For all the current alarm in Whitehall, it should surely be recognised that this months rise in infections across western Europe has not produced any swell in the Covid death toll. In Britain the daily fatality rate, averaging just eleven recently, a tiny fraction of both the spring peak and the sixteen hundred deaths through other causes that occur every day.

Johnson’s tame muppets might be terrified of a ‘second wave,’ but the damage from these new restrictions will be every bit as frightening. Quite apart from the economic damage – and business leaders in the hospitality sector are forecasting the loss of well over a million jobs – there is what will happen to ordinary folk.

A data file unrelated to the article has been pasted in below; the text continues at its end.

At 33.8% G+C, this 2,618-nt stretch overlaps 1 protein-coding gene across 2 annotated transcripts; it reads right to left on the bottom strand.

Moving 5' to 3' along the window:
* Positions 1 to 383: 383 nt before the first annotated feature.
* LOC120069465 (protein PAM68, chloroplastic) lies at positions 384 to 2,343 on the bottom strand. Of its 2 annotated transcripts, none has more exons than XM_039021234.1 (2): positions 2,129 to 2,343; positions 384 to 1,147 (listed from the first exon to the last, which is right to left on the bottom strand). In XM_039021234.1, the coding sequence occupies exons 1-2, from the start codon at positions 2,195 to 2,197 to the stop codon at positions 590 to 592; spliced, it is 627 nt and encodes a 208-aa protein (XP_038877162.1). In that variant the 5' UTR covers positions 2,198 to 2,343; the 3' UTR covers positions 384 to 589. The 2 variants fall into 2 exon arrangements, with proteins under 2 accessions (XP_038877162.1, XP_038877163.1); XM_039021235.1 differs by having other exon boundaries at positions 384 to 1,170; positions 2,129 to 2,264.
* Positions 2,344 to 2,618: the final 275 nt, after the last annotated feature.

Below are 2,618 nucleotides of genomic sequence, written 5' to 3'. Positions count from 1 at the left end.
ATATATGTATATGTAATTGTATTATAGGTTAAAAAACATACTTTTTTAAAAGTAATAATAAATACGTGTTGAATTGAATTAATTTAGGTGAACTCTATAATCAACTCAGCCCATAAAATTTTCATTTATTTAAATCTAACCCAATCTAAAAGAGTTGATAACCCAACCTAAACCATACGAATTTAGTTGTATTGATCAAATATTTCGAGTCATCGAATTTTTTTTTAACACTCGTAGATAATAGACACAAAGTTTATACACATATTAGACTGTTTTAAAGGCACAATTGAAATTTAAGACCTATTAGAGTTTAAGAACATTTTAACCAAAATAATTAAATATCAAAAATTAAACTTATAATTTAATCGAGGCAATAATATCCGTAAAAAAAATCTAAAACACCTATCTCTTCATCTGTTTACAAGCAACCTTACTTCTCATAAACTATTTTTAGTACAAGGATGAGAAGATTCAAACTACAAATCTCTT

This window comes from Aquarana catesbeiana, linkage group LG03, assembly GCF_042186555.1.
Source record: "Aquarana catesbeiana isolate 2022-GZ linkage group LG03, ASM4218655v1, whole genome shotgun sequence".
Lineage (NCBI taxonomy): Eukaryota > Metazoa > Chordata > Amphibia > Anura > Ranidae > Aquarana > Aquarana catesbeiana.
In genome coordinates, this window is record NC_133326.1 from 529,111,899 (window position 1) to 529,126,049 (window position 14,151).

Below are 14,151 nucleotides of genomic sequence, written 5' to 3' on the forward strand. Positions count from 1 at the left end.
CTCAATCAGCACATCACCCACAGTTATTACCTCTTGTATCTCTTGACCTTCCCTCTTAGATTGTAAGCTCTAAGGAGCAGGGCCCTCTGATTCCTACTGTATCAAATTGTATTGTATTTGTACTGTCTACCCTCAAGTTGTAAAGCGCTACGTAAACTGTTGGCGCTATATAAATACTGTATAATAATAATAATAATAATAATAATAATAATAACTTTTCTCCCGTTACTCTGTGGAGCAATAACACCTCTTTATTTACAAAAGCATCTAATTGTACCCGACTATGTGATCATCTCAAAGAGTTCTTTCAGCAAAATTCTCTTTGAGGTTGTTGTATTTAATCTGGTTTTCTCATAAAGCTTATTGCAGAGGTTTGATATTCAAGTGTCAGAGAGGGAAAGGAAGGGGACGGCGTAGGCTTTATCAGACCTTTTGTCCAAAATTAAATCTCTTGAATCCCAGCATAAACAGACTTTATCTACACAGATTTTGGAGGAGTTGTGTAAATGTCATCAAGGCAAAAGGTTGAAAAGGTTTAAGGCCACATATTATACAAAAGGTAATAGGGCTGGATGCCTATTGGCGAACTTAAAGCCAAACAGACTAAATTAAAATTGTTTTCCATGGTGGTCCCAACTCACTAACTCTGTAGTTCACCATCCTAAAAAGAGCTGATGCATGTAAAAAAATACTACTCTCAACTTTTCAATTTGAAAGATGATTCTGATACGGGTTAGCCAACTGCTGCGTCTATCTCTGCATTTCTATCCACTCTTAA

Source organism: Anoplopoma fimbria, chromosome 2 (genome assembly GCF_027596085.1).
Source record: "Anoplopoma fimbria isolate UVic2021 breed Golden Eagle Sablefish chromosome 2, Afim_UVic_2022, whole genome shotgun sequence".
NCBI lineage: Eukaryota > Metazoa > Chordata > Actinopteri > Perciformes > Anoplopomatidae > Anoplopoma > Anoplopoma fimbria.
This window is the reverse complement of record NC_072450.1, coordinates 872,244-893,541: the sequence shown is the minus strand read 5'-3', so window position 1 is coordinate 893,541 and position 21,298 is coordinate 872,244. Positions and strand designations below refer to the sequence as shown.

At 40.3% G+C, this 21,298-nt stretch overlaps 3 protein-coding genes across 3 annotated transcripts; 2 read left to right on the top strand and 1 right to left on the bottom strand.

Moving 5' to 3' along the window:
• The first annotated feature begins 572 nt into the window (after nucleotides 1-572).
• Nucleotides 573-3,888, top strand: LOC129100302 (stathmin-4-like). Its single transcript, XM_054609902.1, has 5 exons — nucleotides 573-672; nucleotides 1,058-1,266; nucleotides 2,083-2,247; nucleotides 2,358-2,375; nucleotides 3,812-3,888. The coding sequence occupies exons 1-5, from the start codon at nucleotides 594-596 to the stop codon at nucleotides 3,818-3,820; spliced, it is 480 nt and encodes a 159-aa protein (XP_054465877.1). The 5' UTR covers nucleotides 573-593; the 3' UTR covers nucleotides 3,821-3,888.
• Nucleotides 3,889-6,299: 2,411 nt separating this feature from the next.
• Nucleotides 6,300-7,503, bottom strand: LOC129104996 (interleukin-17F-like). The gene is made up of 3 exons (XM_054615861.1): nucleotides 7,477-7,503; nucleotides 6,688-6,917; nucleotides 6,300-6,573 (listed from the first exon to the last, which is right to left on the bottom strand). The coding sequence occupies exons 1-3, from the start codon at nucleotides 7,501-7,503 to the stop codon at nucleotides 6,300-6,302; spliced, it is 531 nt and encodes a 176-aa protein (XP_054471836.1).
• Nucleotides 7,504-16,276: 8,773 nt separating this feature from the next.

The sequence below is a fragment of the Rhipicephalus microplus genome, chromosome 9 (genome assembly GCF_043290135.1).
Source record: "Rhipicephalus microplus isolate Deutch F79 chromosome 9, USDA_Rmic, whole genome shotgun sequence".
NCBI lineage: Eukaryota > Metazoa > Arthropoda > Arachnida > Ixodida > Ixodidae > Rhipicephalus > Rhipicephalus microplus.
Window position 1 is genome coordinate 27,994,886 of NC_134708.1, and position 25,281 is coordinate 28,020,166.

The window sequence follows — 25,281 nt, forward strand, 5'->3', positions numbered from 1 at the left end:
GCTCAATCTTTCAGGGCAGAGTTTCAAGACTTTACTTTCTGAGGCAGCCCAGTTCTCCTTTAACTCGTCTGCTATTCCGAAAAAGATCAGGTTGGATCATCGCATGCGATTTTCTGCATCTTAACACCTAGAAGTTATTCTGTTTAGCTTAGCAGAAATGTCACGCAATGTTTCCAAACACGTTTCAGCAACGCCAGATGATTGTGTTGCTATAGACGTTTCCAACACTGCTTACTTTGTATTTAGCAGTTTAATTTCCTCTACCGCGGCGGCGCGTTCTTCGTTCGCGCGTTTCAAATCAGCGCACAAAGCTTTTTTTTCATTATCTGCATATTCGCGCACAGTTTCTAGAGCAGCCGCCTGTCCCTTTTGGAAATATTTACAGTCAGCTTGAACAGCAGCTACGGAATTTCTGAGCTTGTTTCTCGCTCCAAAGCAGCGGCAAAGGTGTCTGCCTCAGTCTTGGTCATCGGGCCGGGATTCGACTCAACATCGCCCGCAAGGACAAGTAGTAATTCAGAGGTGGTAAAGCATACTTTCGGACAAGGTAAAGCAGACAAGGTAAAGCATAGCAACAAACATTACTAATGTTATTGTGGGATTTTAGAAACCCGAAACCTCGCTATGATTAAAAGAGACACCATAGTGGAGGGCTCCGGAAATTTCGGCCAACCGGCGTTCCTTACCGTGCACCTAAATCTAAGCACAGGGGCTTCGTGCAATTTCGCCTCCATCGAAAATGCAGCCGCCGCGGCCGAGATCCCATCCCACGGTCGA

There will be loneliness and isolation, hopelessness and worry. There will be families torn apart – grandparents separated from grandchildren, birthday parties cancelled. There will be more people unable to say goodbye to their loved ones and more lovers unable to go ahead with their weddings.

There will be empty cafes, more jobs lost, closed restaurants and a growing number of buildings falling into dereliction on the streets. There will be more cancelled operations, thousands of undiagnosed cancers, missed hospital appointments. We won’t be able to see a dentist or a doctor, Children will have their education derailed again and graduates will face a future without employment.

To my mind, the problem is about people, not ruddy numbers on a graph and this, I fear, is where Bunter J and his government are out of their depth. Let’s face it, the role of politicians in these circumstances is not just to find a way of keeping the virus at bay; it’s about how they do so in a way that also allows us to continue to function as individuals and families and the country to function as a whole.